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Kaba Aye Pagoda, Yangon

Kaba Aye Pagoda Overview

Known by different names, the Kaba Aye Pagoda literally translates into World Peace Pagoda. The pagoda, situated in Yangon, Myanmar, was built in 1952 by U Nu for the Sixth Buddhist Council that he hosted from 1954-1956. It measures 111 feet (34m) in height as well as in base. Within the complex, he also had the Maha Pasana Guha (great cave) built, which is identical to the Satta Panni cave in India, where the first Buddhist Synod was organized. This 455 feet (139 m) long and 370 feet (110 m) wide cave has six entrances, symbolizing the Sixth Great Synod.

Political Significance and Background

U Nu was the first Prime Minister of Burma after the independence in 1947. He was a devout Buddhist and built the Kaba Aye Pagoda and the Maha Pasana Guha Cave, as an attempt to make Burma a Buddhist state. In 1961, the Parliament announced Buddhism as the official religion; however, this stature was later repealed.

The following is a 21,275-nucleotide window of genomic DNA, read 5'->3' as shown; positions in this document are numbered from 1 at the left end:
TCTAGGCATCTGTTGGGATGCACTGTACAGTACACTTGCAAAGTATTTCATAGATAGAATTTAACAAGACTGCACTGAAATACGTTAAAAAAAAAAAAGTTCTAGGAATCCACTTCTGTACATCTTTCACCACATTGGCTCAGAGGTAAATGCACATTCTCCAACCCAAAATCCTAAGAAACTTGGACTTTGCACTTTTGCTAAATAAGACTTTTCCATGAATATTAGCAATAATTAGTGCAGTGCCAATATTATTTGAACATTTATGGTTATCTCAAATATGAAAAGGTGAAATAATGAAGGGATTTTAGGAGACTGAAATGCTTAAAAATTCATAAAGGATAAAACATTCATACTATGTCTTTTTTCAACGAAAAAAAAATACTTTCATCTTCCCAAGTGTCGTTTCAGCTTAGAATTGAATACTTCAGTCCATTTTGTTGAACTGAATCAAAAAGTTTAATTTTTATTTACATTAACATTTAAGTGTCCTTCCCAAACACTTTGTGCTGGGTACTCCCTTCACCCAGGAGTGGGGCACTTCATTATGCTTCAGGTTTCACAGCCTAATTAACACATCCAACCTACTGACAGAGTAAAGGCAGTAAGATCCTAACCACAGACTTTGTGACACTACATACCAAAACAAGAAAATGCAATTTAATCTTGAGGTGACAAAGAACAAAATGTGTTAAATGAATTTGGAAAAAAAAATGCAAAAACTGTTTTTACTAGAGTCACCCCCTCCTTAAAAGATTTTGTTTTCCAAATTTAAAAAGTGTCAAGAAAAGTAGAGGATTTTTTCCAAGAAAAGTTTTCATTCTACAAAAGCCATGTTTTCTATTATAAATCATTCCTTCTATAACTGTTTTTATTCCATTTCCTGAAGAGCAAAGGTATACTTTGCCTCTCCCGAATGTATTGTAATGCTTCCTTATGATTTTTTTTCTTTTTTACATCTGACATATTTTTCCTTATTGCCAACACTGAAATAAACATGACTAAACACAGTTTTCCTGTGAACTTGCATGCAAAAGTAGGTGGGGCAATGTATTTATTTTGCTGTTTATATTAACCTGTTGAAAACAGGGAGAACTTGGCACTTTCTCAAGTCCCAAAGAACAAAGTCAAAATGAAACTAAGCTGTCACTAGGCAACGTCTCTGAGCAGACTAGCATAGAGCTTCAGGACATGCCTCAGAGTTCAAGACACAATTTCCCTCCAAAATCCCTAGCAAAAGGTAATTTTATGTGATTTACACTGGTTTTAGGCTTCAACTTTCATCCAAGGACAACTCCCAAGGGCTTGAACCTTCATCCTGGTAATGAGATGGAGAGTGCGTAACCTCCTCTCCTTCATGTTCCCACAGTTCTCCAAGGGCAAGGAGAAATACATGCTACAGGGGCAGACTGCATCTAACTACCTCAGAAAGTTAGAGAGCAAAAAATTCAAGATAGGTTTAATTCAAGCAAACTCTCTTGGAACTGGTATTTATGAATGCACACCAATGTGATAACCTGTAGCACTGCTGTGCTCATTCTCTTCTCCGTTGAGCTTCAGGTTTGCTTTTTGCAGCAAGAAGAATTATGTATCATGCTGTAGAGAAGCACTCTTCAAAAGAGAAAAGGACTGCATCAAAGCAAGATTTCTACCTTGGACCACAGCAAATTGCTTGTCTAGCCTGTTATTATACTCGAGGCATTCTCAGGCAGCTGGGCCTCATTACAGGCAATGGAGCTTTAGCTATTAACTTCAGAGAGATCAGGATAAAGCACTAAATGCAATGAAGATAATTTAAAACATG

Furthermore, the Buddhist society did not wish to associate religion with politics. They were in favor of adopting the moral values but against the imposing of religion on the society. Thus, the Kaba Aye is not affiliated with any monasteries.

Other Details

One can visit the pagoda on any day between 6 a.m. to 8 p.m. by paying a nominal entrance fee. There is a circular platform around the main pagoda (2.4 m high), which is enclosed in a cave-temple style. Five porches, all 8 feet high, are decorated with colorful arched pediments and have a smaller pagoda on each. The room inside the pagoda houses many significant Buddha relics. The entire premise is a quiet and peaceful area where monks, devotees and other visitors are present.

Significance and Origin of Pagodas in Burma

It is a traditional practice in the state for kings to build a pagoda to stand as a remnant of their rule. This practice began in the 11th century when King Anawrahta built many pagodas in south Burma after he invaded the region. It is reckoned by some that he ordered their construction to make up for the violence that was caused while setting up of the Pagan dynasty. Following suit, hundreds of rulers built pagodas during their reigns.

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